Bryerton said that their association with swamps and marshes, their large size and quiet stalking while hunting "seem to make them watchers of the water. While not as old on the evolutionary scale as cranes, they still conjure up great wild images. Their impressive silhouettes when flying bring up thoughts of pterodactyls."

Great Facts About the Great Blue

• While tall in stature, the great blue heron weighs only about 5-6 pounds. Like all birds, it has hollow bones.

• A white form of the great blue heron, known as the "great white heron," is found along southern coastal Florida, the Yucatan Peninsula and in the Caribbean.

• The great blue heron spends 90 percent of its waking hours hunting.

• Specialized neck vertebrae allow the great blue heron to quickly strike or grab prey from a distance.

• Great blue herons have the ability to hunt at night as well, due to a high number of rod-type photoreceptors in their eyes which give them enhanced vision at night.

• When flying, great blue herons will position their neck into a “S” shape, with their legs stretched out behind them.

• Great blue herons can make a striking croaking sound when flying off, particularly if an unexpected visitor forces them to change locations. "It almost seems as if they're annoyed that someone showed up and disturbed their hunting," Bryerton said. "You don't even always get to see the bird. You just hear this squawk as the heron is leaving to let you know it was there."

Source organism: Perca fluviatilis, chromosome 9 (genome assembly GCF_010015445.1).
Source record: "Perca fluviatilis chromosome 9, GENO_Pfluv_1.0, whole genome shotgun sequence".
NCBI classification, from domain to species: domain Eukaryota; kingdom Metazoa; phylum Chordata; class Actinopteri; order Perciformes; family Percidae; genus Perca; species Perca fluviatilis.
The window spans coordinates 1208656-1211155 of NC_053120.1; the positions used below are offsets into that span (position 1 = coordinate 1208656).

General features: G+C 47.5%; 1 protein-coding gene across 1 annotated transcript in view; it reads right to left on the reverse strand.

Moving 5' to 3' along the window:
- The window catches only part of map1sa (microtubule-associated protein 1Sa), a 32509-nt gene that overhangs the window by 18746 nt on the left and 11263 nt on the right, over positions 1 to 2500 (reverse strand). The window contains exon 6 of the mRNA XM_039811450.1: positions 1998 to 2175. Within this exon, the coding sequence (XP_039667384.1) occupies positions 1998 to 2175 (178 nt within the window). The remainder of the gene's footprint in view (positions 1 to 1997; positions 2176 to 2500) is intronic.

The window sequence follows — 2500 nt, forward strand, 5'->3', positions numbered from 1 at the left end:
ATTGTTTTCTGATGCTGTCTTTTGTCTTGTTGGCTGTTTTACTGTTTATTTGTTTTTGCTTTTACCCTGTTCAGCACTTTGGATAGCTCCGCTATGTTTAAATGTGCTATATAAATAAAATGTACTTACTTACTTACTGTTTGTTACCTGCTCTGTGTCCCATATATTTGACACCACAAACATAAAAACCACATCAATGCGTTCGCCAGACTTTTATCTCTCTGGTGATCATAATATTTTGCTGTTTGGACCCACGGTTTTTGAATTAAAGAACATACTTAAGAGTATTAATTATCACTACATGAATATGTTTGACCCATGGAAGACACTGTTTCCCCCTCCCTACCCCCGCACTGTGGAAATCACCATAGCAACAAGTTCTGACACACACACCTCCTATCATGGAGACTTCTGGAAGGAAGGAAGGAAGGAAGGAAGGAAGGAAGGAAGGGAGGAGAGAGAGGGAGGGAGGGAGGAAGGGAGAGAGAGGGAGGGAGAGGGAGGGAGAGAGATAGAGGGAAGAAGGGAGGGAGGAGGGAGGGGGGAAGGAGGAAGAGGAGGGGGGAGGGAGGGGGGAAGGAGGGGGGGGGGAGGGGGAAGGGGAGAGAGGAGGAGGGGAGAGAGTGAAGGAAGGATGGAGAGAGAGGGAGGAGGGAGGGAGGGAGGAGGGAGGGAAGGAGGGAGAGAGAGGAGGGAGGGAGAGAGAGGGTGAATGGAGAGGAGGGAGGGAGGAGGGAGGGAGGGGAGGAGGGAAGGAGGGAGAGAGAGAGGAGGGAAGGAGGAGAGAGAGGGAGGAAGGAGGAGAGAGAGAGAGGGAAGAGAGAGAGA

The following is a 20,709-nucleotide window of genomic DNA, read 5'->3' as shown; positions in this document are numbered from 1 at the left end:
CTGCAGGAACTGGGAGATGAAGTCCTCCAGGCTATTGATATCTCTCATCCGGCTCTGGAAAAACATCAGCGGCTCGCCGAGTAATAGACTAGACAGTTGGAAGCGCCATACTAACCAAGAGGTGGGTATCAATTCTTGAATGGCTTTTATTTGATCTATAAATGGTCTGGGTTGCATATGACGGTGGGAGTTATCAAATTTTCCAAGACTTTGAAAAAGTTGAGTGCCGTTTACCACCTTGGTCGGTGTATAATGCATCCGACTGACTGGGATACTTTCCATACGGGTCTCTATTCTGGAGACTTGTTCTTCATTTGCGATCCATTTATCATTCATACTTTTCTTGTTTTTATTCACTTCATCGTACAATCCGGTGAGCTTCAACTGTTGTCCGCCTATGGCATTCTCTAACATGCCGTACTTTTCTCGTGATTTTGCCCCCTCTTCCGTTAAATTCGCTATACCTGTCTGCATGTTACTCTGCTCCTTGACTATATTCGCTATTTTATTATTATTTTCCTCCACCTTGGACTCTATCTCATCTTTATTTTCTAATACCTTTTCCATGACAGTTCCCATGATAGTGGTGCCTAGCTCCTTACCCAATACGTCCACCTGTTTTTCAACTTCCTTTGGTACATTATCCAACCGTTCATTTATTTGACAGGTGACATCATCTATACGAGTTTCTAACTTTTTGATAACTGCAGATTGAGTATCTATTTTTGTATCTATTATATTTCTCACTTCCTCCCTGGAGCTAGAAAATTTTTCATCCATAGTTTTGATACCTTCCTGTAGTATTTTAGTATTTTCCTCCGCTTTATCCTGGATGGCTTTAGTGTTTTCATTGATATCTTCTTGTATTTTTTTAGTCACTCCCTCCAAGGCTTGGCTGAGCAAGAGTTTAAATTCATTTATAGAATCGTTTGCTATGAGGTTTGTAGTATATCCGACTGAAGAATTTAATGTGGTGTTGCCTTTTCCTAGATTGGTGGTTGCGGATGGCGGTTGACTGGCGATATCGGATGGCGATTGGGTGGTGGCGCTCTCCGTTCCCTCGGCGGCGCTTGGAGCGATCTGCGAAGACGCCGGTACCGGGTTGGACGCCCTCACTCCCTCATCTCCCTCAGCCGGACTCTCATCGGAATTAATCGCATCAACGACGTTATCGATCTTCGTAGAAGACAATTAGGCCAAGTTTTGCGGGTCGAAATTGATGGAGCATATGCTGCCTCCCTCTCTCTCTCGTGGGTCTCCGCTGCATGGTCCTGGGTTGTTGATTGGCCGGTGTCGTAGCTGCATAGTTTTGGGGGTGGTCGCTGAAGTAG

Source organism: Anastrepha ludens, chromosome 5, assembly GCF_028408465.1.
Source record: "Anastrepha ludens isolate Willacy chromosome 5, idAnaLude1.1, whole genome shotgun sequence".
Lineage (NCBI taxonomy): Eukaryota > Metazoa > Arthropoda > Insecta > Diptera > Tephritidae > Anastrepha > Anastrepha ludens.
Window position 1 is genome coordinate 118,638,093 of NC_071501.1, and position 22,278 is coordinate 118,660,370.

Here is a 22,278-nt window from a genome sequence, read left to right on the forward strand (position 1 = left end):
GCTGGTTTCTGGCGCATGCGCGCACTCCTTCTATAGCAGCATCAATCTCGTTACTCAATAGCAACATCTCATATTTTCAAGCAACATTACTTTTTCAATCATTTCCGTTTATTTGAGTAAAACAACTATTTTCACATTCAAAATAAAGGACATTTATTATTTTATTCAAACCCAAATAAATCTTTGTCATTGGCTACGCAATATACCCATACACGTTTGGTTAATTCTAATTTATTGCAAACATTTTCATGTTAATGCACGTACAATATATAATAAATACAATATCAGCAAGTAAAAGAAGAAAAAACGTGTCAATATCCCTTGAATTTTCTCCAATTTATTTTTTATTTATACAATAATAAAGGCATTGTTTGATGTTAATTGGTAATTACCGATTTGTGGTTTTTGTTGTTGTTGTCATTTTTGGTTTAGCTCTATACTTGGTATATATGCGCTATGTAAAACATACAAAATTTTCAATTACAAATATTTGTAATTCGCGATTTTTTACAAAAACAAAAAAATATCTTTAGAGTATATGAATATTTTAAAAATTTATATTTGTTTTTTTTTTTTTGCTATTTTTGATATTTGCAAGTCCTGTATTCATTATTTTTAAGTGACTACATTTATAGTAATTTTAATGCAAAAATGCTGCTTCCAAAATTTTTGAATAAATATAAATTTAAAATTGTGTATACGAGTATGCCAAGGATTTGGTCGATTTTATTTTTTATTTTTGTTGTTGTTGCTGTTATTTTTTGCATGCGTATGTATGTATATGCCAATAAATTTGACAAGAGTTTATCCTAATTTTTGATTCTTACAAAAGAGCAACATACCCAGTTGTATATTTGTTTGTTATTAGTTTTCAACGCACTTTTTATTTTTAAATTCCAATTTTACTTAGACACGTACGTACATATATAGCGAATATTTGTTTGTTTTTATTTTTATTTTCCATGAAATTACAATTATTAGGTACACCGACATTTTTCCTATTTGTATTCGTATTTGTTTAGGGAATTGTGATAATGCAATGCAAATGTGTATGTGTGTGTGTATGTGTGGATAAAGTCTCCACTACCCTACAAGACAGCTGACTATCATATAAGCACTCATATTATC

• According to the Cornell Lab of Ornithology’s website, great blue herons’ chest feathers “continually grow and fray. The herons comb this ‘powder down’ with a fringed claw on their middle toe, using the down like a washcloth to remove fish slime and other oils from their feathers as they preen. Applying the powder to their underparts protects their feathers against the slime and oils of swamps.”

• During breeding season, male great blue herons gather most of the nesting material, presenting it to the females for weaving into a nest. Sticks gathered by the male can be as long as the heron itself, and nests can reach as large as 4 feet across and more than 3.5 feet deep. Despite their size though, these nests often blend in well with their surroundings, making them difficult for passersby to notice.

• The female great blue heron typically lays between three and six eggs in a single clutch, or group. However, the eggs may not be laid all at once, but over the course of several days.

• Baby great blue herons can fly when they are about two months old.

• The average age of a great blue heron is 15 years old. The oldest recorded great blue was reported to be at least 24 years, 6 months old.

At the Forest Preserve District’s Lake Renwick Heron Rookery Nature Preserve, great blue heron numbers have varied over the years, from a recorded 38 nests in 1983 to 244 nests in 2016. In 1993, Lake Renwick saw the largest number of great blue heron nests in that 33-year time period, with 412 nests recorded at the preserve.

Learn more about the variety of birds that call Will County home by attending one or more of the Forest Preserve’s upcoming bird viewing programs.

Photos via Wikimedia Commons